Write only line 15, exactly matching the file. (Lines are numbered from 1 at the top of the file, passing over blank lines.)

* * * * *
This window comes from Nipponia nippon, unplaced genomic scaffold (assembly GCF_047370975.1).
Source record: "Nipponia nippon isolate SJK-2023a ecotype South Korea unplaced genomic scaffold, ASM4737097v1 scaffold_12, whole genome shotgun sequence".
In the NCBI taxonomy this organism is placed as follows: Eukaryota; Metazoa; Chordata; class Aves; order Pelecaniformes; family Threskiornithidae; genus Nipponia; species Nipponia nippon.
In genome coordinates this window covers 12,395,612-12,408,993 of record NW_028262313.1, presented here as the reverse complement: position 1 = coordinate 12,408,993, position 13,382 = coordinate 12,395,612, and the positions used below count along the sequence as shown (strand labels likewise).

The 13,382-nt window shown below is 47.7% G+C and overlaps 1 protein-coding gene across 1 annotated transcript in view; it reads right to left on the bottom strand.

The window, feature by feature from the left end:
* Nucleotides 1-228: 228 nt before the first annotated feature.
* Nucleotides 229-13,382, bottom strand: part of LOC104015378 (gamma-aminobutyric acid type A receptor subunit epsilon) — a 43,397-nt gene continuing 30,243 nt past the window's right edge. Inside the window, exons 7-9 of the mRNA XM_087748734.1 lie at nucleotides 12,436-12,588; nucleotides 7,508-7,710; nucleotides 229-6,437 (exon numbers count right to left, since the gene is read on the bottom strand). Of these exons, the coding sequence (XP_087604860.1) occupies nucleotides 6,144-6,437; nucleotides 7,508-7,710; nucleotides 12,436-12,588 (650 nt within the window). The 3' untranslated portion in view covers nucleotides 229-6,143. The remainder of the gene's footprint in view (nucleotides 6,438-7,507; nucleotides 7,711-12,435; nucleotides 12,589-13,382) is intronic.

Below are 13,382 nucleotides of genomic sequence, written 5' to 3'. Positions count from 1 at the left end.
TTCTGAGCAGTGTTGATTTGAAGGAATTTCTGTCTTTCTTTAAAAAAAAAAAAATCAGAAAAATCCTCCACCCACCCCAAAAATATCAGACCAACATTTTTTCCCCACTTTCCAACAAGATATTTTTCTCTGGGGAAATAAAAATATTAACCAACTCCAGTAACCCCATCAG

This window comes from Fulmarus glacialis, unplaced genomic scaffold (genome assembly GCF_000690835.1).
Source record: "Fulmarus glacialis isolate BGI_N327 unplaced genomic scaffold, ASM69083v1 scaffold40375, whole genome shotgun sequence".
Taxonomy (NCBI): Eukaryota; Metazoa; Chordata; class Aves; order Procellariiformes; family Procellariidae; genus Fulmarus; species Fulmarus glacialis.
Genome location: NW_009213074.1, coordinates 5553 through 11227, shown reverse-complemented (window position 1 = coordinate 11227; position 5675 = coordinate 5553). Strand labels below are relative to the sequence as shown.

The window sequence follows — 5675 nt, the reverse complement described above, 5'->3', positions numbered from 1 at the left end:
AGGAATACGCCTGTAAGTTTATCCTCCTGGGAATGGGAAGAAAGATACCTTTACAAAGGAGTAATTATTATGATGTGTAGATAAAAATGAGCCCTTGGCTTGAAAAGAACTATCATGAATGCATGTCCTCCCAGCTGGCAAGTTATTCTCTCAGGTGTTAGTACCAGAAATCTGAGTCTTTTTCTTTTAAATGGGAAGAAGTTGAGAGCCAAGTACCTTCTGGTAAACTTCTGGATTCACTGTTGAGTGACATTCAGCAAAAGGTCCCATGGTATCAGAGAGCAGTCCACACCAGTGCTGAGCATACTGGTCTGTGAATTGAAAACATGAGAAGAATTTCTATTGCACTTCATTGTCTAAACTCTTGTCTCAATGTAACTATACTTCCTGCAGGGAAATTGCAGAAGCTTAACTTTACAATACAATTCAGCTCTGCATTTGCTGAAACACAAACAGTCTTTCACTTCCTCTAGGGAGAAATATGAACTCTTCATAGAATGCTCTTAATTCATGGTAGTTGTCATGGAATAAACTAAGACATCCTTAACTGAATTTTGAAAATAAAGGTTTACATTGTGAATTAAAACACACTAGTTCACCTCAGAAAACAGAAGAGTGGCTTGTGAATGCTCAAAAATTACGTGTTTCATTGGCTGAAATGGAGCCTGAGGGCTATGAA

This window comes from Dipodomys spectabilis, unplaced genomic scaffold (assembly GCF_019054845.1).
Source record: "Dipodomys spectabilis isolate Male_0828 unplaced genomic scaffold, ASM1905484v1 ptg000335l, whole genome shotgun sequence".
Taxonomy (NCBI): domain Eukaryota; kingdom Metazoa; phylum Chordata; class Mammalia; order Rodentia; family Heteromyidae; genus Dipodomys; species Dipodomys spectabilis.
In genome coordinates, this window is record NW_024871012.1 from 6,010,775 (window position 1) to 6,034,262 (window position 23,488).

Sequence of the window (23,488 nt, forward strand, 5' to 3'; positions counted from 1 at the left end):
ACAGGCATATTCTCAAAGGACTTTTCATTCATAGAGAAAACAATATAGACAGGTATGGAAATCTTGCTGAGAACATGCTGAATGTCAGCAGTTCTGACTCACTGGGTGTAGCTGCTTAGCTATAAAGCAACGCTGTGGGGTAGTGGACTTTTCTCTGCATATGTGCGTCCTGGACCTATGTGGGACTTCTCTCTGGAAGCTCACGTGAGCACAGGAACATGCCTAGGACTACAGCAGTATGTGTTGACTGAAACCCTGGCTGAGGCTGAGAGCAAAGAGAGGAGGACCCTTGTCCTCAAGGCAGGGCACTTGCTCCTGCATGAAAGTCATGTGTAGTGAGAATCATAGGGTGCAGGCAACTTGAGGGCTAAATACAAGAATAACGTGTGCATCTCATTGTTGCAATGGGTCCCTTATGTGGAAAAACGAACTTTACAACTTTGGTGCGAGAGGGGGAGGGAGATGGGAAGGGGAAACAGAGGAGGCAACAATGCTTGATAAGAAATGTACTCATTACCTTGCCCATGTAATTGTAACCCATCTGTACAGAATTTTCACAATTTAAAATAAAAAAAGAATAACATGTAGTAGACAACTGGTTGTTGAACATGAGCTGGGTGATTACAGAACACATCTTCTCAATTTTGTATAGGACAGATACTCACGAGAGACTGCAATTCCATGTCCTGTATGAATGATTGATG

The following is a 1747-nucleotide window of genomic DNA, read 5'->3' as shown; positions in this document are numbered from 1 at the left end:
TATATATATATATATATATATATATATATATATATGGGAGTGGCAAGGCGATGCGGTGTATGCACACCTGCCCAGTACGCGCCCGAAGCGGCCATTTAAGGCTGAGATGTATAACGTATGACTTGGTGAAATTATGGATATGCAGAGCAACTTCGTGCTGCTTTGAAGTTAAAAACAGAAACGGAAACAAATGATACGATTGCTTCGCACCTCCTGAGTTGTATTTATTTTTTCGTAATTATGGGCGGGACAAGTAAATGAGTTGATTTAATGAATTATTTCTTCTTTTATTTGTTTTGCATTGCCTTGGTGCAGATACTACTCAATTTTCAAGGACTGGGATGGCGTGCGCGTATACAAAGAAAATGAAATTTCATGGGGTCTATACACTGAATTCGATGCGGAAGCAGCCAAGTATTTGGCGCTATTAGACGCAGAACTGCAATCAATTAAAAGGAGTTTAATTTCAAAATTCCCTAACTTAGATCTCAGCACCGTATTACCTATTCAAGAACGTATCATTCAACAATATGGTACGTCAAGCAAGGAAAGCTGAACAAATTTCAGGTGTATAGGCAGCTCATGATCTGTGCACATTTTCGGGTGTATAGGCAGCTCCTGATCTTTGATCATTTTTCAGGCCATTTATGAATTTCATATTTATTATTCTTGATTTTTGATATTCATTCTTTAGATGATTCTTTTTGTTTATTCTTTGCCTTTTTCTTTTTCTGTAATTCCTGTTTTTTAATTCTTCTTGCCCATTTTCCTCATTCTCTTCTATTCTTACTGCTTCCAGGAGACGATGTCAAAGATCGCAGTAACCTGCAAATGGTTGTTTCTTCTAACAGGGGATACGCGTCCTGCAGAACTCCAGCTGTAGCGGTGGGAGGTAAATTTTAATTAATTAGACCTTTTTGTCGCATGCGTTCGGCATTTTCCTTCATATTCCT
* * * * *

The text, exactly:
The window sequence follows — 5675 nt, the reverse complement described above, 5'->3', positions numbered from 1 at the left end: